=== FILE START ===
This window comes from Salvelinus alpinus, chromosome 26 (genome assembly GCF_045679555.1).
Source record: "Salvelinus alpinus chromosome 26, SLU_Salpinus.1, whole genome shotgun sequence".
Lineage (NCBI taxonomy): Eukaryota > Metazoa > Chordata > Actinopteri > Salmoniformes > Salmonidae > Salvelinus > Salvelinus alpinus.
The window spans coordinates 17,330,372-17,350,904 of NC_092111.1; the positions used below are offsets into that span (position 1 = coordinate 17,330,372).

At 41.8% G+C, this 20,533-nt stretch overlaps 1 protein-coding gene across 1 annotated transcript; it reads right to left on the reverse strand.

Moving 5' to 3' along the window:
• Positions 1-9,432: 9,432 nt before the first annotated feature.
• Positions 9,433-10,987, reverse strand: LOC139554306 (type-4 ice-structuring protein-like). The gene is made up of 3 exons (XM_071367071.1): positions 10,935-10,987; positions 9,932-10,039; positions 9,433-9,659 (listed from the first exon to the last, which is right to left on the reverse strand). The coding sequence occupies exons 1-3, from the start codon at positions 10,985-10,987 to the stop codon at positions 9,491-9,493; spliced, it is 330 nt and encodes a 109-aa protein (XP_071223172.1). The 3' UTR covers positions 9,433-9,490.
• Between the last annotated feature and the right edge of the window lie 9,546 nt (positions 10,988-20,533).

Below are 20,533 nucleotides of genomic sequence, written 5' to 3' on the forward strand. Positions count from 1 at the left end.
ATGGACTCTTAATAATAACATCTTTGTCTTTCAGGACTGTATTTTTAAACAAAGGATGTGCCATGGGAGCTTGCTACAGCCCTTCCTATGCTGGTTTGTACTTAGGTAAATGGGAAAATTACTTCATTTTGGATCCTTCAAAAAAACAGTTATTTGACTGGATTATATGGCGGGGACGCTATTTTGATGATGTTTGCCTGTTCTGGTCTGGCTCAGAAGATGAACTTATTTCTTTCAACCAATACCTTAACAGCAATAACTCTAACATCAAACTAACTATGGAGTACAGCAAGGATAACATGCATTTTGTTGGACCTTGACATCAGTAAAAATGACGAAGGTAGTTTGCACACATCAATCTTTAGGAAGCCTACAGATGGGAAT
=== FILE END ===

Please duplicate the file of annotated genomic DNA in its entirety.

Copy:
This window comes from Salvelinus alpinus, chromosome 26 (genome assembly GCF_045679555.1).
Source record: "Salvelinus alpinus chromosome 26, SLU_Salpinus.1, whole genome shotgun sequence".
Lineage (NCBI taxonomy): Eukaryota > Metazoa > Chordata > Actinopteri > Salmoniformes > Salmonidae > Salvelinus > Salvelinus alpinus.
The window spans coordinates 17,330,372-17,350,904 of NC_092111.1; the positions used below are offsets into that span (position 1 = coordinate 17,330,372).

At 41.8% G+C, this 20,533-nt stretch overlaps 1 protein-coding gene across 1 annotated transcript; it reads right to left on the reverse strand.

Moving 5' to 3' along the window:
• Positions 1-9,432: 9,432 nt before the first annotated feature.
• Positions 9,433-10,987, reverse strand: LOC139554306 (type-4 ice-structuring protein-like). The gene is made up of 3 exons (XM_071367071.1): positions 10,935-10,987; positions 9,932-10,039; positions 9,433-9,659 (listed from the first exon to the last, which is right to left on the reverse strand). The coding sequence occupies exons 1-3, from the start codon at positions 10,985-10,987 to the stop codon at positions 9,491-9,493; spliced, it is 330 nt and encodes a 109-aa protein (XP_071223172.1). The 3' UTR covers positions 9,433-9,490.
• Between the last annotated feature and the right edge of the window lie 9,546 nt (positions 10,988-20,533).

Below are 20,533 nucleotides of genomic sequence, written 5' to 3' on the forward strand. Positions count from 1 at the left end.
ATGGACTCTTAATAATAACATCTTTGTCTTTCAGGACTGTATTTTTAAACAAAGGATGTGCCATGGGAGCTTGCTACAGCCCTTCCTATGCTGGTTTGTACTTAGGTAAATGGGAAAATTACTTCATTTTGGATCCTTCAAAAAAACAGTTATTTGACTGGATTATATGGCGGGGACGCTATTTTGATGATGTTTGCCTGTTCTGGTCTGGCTCAGAAGATGAACTTATTTCTTTCAACCAATACCTTAACAGCAATAACTCTAACATCAAACTAACTATGGAGTACAGCAAGGATAACATGCATTTTGTTGGACCTTGACATCAGTAAAAATGACGAAGGTAGTTTGCACACATCAATCTTTAGGAAGCCTACAGATGGGAAT